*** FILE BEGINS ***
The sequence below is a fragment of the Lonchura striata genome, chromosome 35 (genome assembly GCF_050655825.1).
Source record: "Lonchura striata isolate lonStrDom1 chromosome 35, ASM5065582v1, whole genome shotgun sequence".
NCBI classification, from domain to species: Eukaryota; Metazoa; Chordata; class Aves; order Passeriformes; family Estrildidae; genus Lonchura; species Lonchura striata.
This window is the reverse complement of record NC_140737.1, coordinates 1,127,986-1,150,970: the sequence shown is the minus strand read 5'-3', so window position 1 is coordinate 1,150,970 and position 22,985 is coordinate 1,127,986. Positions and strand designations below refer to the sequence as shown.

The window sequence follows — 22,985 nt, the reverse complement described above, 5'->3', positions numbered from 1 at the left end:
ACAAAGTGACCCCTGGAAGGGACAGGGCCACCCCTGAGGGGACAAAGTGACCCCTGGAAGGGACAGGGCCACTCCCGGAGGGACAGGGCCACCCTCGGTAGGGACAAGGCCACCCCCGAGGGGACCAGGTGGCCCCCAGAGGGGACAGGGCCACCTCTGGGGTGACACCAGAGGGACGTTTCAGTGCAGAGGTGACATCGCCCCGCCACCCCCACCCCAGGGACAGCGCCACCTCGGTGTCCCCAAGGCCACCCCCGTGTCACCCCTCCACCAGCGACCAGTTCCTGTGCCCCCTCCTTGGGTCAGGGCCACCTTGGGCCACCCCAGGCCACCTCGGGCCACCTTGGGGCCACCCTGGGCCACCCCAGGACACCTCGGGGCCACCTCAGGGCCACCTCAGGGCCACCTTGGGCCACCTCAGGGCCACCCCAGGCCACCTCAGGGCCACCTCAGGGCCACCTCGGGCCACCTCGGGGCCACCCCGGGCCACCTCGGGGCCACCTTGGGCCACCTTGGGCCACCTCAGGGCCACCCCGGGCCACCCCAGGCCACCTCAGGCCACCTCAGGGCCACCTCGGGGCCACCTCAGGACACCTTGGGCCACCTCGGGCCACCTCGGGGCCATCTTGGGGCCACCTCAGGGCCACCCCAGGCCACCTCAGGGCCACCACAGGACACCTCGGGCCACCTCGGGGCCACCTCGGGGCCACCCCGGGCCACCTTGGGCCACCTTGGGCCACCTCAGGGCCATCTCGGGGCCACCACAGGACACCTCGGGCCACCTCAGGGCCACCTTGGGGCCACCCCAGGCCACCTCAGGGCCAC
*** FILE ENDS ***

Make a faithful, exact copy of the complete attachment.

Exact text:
The sequence below is a fragment of the Lonchura striata genome, chromosome 35 (genome assembly GCF_050655825.1).
Source record: "Lonchura striata isolate lonStrDom1 chromosome 35, ASM5065582v1, whole genome shotgun sequence".
NCBI classification, from domain to species: Eukaryota; Metazoa; Chordata; class Aves; order Passeriformes; family Estrildidae; genus Lonchura; species Lonchura striata.
This window is the reverse complement of record NC_140737.1, coordinates 1,127,986-1,150,970: the sequence shown is the minus strand read 5'-3', so window position 1 is coordinate 1,150,970 and position 22,985 is coordinate 1,127,986. Positions and strand designations below refer to the sequence as shown.

The window sequence follows — 22,985 nt, the reverse complement described above, 5'->3', positions numbered from 1 at the left end:
ACAAAGTGACCCCTGGAAGGGACAGGGCCACCCCTGAGGGGACAAAGTGACCCCTGGAAGGGACAGGGCCACTCCCGGAGGGACAGGGCCACCCTCGGTAGGGACAAGGCCACCCCCGAGGGGACCAGGTGGCCCCCAGAGGGGACAGGGCCACCTCTGGGGTGACACCAGAGGGACGTTTCAGTGCAGAGGTGACATCGCCCCGCCACCCCCACCCCAGGGACAGCGCCACCTCGGTGTCCCCAAGGCCACCCCCGTGTCACCCCTCCACCAGCGACCAGTTCCTGTGCCCCCTCCTTGGGTCAGGGCCACCTTGGGCCACCCCAGGCCACCTCGGGCCACCTTGGGGCCACCCTGGGCCACCCCAGGACACCTCGGGGCCACCTCAGGGCCACCTCAGGGCCACCTTGGGCCACCTCAGGGCCACCCCAGGCCACCTCAGGGCCACCTCAGGGCCACCTCGGGCCACCTCGGGGCCACCCCGGGCCACCTCGGGGCCACCTTGGGCCACCTTGGGCCACCTCAGGGCCACCCCGGGCCACCCCAGGCCACCTCAGGCCACCTCAGGGCCACCTCGGGGCCACCTCAGGACACCTTGGGCCACCTCGGGCCACCTCGGGGCCATCTTGGGGCCACCTCAGGGCCACCCCAGGCCACCTCAGGGCCACCACAGGACACCTCGGGCCACCTCGGGGCCACCTCGGGGCCACCCCGGGCCACCTTGGGCCACCTTGGGCCACCTCAGGGCCATCTCGGGGCCACCACAGGACACCTCGGGCCACCTCAGGGCCACCTTGGGGCCACCCCAGGCCACCTCAGGGCCAC